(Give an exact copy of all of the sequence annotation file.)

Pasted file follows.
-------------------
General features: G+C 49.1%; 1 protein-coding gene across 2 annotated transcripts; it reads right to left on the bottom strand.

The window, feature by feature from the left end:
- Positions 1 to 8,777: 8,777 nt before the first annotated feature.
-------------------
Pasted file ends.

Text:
General features: G+C 49.1%; 1 protein-coding gene across 2 annotated transcripts; it reads right to left on the bottom strand.

The window, feature by feature from the left end:
- Positions 1 to 8,777: 8,777 nt before the first annotated feature.